Further details about each of the individual applications that have been progressed to a decline, including the applicant, brand name of the medicine, and details of the clinical advice we received can be found in the consultation document here.
Our response to what you told us
We appreciate the time people took to respond to this consultation.
All consultation responses were considered in their entirety when making the decision. Several responses were fully supportive or considered that there were no issues associated with the proposal. However, we did receive feedback regarding several applications where respondents considered that there were important issues with the proposal. Consideration of this feedback resulted in several applications not progressing to a decline decision. A summary of the responses in relation to these applications, and our comments on this feedback, is provided in the table below.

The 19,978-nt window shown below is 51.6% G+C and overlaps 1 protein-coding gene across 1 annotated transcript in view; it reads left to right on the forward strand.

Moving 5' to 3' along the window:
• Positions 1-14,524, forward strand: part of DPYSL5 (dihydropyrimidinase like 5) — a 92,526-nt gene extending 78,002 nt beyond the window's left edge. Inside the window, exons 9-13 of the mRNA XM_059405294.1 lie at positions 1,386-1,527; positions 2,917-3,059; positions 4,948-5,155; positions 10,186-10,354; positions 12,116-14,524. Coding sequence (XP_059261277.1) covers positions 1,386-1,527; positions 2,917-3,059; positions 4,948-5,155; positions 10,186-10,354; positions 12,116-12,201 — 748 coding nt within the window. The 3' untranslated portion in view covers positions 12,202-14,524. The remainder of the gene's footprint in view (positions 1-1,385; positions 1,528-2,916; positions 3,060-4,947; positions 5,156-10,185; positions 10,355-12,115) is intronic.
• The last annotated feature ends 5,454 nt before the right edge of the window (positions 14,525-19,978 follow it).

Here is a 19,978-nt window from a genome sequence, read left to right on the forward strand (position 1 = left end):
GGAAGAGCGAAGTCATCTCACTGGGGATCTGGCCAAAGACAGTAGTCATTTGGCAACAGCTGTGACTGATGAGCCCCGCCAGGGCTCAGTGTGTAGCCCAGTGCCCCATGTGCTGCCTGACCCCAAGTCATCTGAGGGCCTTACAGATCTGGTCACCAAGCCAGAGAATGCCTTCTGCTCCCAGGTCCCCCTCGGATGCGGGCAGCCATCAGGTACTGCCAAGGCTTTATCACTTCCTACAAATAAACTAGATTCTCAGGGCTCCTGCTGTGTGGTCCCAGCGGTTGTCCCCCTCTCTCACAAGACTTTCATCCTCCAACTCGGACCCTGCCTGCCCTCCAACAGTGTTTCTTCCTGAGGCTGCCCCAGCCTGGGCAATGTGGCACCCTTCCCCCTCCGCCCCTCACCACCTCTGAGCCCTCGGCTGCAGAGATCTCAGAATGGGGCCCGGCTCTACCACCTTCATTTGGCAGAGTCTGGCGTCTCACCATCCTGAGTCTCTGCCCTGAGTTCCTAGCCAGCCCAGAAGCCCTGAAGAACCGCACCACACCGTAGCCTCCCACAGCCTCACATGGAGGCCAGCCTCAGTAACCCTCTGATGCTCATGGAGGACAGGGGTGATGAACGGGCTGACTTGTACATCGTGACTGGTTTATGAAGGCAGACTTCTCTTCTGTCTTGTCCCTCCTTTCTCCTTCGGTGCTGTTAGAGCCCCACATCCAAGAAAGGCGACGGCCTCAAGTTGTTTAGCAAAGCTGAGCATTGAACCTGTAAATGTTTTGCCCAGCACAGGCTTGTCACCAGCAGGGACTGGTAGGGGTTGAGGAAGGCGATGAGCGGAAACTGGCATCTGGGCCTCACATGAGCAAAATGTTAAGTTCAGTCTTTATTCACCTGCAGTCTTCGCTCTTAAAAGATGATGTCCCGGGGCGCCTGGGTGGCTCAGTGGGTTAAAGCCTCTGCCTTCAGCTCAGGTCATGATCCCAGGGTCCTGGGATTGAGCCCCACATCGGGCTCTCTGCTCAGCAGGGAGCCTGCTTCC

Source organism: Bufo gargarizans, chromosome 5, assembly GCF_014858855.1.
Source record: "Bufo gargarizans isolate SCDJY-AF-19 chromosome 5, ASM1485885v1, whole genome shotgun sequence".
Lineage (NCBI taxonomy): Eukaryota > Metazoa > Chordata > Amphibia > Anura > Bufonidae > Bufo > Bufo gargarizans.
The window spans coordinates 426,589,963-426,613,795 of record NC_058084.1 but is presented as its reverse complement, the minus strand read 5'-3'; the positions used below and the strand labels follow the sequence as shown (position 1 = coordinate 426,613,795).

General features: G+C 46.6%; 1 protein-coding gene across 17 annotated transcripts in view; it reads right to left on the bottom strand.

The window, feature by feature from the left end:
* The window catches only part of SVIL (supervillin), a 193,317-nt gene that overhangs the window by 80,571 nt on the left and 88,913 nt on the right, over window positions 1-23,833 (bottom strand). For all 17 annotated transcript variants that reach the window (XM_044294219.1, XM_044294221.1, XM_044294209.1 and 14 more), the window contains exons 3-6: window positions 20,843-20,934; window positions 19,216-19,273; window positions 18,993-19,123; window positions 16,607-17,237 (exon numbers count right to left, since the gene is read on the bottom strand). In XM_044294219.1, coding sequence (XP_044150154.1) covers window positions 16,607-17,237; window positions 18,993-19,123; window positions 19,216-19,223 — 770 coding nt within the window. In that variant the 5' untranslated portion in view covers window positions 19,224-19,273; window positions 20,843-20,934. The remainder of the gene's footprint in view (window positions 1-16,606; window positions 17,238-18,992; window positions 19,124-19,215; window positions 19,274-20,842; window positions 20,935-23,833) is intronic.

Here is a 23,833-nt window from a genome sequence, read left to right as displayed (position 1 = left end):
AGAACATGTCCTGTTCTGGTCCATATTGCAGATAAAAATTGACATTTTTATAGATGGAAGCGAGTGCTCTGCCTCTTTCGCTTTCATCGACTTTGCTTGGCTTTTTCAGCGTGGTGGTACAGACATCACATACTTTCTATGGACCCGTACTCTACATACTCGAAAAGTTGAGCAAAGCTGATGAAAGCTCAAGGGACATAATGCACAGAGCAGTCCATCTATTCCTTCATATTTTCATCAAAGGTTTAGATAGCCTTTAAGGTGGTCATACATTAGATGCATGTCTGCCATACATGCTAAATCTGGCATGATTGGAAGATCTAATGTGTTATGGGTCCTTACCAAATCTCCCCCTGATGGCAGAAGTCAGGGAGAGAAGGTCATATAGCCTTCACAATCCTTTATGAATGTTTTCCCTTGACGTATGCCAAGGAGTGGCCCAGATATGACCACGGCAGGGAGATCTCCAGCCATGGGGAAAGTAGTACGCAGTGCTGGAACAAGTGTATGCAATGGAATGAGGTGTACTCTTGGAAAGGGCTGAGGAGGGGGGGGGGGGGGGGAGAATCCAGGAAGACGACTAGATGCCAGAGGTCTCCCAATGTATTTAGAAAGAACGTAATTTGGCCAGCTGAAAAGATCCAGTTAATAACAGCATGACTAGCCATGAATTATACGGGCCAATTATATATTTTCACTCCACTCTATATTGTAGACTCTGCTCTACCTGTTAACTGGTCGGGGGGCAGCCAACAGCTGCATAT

Aripiprazole depot is relatively free from adverse effects including extrapyramidal side effects, weight gain, dyslipidaemia, impaired glucose tolerance, sedation, and sexual dysfunction.
It would be highly desirable to have access to a funded treatment that avoided adverse effects, particularly for the following reasons:
A recent study comparing the use of aripiprazole depot and usual care on the time to first hospitalisation in early- phase schizophrenia provides evidence that aripiprazole depot is beneficial over usual care.
We note the availability of updated evidence. We have decided not to progress aripiprazole depot injection for schizophrenia to a decline decision at this time, pending further clinical advice.
Asenapine will appear high on a list of recommended treatments for mania in the new Royal Australian and New Zealand College of Psychiatrics (RANZCP) clinical practice guidelines for mood disorders (2020).